Constraint (4) makes sure all vehicles leave the distribution center and return after the work is completed. Constraint (5) limits each vehicle from being overweight. Constraint (6) guarantees each customer will be served by each vehicle. Constraint (7) ensures that the distance traveled per vehicle cannot be greater than the maximum allowed travel distance. Constraint (8) is a time window that makes sure vehicles arrive at proper times. Constraint (9) ensures that the customer can be delivered by the vehicle within the time window.

4. Improved Genetic Algorithm

This section describes how to solve the VRPSTW for fruits and vegetables distribution problems by using the proposed improved genetic algorithm (IGA) approach. The steps are detailed in the following sections.

4.1. Genetic Algorithm

Genetic algorithms (GA) were first developed by Professor Holland [19]. Genetic algorithms are adaptive heuristic search algorithms that are based on the mechanics of natural selection and genetics [20, 21]. Compared with traditional algorithms, GA has a wider coverage and is better for choosing the optimal solution. The parallelism of GA enables it to process several objects at the same time. It also reduces the risk of a local optimal solution. In terms of VRP, GA has been widely applied, and it has been demonstrated to be a promising search capability and optimization technique.

4.2. Improved Genetic Algorithm
4.2.1. Chromosome Structure Coding

Assume that there are vehicles serving customers. The length of the chromosome is , and the chromosome structure coding is , where “0” denotes distribution center. Its significance is explained as follows. The first vehicle leaves the distribution center, travels to several customers, and finally arrives back at the distribution center. The second vehicle leaves and comes back after serving customers (). Following this pattern, all of the routes are generated when the th vehicle leaves and comes back at the same time. The order of service can be shown by this structure.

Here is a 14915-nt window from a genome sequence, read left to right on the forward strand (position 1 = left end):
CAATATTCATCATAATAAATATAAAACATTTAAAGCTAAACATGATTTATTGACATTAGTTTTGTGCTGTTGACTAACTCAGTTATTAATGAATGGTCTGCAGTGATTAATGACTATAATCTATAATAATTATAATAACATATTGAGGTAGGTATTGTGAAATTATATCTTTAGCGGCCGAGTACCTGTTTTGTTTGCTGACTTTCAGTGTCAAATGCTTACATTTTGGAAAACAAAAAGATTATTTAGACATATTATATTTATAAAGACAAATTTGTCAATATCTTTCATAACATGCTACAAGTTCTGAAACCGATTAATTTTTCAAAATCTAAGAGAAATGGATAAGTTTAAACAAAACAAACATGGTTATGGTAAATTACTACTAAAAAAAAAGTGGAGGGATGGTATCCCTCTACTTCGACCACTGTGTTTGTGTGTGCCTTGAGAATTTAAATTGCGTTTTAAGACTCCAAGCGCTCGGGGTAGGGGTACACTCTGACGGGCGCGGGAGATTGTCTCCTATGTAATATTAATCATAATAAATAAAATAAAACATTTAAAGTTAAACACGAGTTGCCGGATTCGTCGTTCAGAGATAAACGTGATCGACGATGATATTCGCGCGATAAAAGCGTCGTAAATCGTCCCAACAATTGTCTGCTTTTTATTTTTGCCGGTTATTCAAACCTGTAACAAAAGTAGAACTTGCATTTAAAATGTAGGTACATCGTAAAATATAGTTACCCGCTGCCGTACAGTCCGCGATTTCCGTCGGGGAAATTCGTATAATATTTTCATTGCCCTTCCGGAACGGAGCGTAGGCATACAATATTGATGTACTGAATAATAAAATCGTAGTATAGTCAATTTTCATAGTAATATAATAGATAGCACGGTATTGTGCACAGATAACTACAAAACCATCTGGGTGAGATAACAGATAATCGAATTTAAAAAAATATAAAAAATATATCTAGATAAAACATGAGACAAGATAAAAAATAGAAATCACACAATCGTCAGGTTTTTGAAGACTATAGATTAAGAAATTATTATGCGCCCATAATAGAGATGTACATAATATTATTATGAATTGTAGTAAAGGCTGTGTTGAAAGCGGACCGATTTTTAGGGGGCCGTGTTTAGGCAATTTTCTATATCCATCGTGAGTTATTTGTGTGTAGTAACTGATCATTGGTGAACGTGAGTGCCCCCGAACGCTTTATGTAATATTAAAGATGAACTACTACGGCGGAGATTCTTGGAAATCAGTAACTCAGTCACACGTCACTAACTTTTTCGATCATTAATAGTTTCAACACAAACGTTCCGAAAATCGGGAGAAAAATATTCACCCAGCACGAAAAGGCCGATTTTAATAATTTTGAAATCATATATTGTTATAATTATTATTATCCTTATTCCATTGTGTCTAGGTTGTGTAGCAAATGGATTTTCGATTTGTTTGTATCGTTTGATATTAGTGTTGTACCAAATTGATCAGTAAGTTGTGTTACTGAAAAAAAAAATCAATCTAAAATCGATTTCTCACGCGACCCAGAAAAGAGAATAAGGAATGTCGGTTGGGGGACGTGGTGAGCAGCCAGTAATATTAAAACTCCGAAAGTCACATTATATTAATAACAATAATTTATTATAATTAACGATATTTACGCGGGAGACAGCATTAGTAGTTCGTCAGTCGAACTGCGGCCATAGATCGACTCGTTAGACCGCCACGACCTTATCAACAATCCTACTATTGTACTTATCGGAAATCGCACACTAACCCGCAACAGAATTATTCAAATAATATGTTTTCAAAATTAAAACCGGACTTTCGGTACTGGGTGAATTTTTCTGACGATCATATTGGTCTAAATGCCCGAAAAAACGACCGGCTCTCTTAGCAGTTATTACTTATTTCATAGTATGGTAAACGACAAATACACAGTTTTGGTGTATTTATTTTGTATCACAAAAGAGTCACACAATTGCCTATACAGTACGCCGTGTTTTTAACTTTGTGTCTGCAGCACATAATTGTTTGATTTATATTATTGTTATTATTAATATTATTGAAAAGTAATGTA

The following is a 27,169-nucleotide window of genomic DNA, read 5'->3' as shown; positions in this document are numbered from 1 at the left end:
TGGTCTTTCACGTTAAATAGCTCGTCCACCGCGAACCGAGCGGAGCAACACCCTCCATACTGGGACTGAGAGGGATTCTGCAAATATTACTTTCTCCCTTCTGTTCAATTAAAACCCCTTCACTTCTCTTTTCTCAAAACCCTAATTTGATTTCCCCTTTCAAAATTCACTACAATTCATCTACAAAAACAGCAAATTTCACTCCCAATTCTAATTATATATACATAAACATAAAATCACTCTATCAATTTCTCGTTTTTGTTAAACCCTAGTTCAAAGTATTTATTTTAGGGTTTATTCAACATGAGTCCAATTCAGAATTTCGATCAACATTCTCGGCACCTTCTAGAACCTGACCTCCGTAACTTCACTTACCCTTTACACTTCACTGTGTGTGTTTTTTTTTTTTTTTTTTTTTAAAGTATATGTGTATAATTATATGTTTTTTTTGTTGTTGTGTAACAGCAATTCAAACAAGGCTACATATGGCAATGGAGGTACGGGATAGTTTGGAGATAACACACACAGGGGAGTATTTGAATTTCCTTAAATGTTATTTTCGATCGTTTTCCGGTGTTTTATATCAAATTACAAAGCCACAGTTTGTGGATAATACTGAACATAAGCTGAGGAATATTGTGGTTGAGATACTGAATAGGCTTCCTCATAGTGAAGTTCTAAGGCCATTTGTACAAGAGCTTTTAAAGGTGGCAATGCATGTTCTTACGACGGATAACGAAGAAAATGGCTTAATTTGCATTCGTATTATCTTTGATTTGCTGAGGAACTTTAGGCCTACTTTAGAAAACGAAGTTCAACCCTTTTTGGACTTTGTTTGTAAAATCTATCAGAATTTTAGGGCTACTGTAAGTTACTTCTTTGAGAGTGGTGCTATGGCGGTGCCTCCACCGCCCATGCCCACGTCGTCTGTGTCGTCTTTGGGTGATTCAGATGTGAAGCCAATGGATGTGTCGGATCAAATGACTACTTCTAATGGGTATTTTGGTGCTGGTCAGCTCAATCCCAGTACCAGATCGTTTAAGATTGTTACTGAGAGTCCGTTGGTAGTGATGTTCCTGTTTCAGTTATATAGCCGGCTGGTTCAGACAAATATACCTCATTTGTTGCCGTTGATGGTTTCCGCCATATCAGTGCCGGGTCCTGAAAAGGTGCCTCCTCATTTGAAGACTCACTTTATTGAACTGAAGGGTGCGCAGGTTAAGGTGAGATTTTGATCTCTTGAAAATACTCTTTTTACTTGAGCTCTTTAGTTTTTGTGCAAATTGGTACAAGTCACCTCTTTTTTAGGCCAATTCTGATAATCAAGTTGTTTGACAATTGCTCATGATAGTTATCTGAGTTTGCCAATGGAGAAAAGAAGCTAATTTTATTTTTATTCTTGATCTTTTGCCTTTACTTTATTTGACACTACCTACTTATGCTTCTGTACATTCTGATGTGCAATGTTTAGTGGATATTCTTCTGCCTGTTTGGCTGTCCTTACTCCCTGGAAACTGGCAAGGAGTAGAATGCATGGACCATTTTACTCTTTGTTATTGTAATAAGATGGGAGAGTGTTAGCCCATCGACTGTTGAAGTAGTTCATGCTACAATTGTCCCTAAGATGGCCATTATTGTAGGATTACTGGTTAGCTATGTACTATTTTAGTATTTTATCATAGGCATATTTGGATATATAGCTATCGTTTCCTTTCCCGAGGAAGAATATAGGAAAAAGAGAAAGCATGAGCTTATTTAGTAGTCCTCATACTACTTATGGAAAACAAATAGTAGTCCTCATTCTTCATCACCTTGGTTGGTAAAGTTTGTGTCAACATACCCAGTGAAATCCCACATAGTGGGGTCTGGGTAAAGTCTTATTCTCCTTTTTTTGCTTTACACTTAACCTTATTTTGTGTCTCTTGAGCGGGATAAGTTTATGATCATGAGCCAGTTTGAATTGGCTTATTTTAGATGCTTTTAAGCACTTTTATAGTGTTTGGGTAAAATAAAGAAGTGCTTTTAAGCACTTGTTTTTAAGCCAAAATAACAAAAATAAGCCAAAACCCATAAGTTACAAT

For example, in Figure 1(a), a number 0 indicates the distribution center (Depot), and the number written on each line corresponds to the distance between depot and customers and between customers. The numbers 1, 2, 3, 4, 5, 6, and 7 correspond to customers. Moreover, the portion of the visited route is called a subroute: for example, route (0, 1, 2, 0) in Figure 1(b) is a subroute of all the feasible routes. Besides, the numbers in brackets correspond to the quantities required by each customer.

Figure 1: The example VRP.

Consider that we have the following solution:route number 1 is 0 → 1 → 2 → 0,route number 2 is 0 → 3 → 4 → 5 → 0,route number 3 is 0 → 6 → 7 → 0.

The chromosome string of Figure 1(b) represents the solution as shown in Figure 2.

Figure 2: A chromosome representation.
4.2.2. Generation of Initial Population

We utilize the sweep algorithm [22] to divide the customers into different groups and ensure each group meets all of the constraint conditions. We then add “0” into each group’s head and tail, which forms a chromosome encoding. For instance, if we divide nine customers into three groups (i.e., [19]), the chromosome is 0261089705340.

4.2.3. Fitness Function